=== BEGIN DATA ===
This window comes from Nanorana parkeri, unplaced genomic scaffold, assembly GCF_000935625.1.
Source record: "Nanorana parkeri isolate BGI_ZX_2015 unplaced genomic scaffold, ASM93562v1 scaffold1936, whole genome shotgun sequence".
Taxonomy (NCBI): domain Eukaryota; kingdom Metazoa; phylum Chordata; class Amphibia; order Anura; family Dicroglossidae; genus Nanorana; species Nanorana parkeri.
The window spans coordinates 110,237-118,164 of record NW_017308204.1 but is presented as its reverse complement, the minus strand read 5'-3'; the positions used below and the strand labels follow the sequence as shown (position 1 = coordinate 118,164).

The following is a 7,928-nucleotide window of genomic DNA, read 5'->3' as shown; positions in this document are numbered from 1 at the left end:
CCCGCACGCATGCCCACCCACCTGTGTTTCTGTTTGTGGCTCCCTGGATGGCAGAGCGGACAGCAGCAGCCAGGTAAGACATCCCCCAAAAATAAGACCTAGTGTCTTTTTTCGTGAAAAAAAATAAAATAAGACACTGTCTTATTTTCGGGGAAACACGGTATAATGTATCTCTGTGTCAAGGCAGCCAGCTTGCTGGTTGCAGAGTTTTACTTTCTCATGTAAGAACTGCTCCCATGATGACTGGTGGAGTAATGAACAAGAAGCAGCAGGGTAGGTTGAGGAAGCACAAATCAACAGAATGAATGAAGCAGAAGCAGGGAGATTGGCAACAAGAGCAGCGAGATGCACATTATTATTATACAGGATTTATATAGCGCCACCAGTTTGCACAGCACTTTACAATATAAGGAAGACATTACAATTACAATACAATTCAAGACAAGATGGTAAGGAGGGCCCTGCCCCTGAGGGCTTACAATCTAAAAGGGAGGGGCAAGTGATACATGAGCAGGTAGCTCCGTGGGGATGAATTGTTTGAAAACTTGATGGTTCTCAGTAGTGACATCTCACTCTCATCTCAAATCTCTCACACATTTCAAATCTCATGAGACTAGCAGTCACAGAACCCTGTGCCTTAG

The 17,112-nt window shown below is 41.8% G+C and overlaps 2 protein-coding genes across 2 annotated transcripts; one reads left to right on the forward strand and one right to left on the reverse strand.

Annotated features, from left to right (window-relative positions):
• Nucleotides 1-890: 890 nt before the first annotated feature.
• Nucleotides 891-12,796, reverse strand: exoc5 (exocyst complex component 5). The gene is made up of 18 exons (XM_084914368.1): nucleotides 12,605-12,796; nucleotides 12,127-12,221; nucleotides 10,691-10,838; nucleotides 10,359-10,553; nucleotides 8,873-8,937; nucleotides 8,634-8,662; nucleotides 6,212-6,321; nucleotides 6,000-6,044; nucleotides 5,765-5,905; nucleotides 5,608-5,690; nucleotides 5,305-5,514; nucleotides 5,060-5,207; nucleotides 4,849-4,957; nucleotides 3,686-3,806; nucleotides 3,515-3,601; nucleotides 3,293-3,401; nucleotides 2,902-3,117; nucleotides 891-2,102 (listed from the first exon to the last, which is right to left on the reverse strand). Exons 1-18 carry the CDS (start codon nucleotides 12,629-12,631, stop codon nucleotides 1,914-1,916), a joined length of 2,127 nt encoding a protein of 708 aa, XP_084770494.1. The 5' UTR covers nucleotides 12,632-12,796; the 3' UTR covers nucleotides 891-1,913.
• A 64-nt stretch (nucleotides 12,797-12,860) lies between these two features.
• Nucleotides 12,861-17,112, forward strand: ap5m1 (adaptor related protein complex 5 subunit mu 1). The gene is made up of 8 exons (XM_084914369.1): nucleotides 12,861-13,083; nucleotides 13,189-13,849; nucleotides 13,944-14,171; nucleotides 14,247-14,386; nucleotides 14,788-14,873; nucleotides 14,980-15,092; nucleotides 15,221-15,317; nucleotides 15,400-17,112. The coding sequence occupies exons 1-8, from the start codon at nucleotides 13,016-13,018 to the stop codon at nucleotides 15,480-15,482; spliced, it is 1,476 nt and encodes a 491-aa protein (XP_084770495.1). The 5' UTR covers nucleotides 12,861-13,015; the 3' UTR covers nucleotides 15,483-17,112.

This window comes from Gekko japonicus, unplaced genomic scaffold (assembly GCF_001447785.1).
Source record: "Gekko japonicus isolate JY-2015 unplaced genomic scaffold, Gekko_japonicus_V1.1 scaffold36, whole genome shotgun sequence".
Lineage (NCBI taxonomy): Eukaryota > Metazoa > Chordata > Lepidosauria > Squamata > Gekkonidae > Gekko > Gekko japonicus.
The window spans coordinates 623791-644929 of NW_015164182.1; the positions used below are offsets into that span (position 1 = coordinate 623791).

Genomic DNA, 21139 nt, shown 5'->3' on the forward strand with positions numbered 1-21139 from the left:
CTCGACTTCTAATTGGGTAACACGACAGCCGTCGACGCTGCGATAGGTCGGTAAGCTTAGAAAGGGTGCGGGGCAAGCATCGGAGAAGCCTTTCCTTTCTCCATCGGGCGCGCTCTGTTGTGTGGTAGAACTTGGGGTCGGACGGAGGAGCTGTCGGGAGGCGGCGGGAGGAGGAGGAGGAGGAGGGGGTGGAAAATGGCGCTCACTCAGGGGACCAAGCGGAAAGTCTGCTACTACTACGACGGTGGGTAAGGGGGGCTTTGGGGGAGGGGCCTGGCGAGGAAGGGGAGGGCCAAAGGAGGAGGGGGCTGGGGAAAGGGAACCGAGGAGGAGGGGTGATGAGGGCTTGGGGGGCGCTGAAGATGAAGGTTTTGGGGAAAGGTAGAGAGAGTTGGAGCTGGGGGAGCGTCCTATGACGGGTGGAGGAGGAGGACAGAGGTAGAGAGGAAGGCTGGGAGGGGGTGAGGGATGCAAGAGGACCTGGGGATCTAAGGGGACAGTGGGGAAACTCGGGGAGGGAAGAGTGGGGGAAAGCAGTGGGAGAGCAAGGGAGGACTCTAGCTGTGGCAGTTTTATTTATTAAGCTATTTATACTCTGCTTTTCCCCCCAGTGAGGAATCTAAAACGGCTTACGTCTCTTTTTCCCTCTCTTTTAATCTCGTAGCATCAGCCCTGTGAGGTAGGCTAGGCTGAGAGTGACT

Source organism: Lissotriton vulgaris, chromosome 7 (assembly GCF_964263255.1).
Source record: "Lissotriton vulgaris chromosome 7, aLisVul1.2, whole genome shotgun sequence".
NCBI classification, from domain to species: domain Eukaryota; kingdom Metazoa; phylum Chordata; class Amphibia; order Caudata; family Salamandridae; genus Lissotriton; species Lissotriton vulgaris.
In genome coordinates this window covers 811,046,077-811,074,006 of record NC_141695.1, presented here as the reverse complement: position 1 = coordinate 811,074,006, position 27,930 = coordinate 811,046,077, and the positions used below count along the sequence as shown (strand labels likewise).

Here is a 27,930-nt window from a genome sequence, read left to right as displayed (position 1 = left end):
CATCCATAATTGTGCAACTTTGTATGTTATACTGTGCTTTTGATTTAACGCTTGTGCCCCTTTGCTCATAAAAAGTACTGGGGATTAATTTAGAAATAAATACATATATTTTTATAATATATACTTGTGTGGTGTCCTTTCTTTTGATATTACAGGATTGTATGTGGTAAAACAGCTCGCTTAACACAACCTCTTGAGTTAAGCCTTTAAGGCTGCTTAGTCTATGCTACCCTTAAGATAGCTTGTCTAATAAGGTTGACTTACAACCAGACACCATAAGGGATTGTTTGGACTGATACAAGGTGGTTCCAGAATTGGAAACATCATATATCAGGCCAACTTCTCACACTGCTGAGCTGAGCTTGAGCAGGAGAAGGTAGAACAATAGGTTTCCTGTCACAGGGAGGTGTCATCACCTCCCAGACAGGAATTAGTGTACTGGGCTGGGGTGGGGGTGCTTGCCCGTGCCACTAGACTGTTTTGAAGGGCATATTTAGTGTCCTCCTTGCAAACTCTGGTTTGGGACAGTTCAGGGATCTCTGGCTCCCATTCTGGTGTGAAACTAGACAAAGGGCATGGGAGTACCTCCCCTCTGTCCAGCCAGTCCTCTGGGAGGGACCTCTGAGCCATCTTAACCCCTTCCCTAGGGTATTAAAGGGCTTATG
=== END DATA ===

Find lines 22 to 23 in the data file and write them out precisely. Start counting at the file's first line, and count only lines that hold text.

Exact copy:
In genome coordinates this window covers 811,046,077-811,074,006 of record NC_141695.1, presented here as the reverse complement: position 1 = coordinate 811,074,006, position 27,930 = coordinate 811,046,077, and the positions used below count along the sequence as shown (strand labels likewise).

Here is a 27,930-nt window from a genome sequence, read left to right as displayed (position 1 = left end):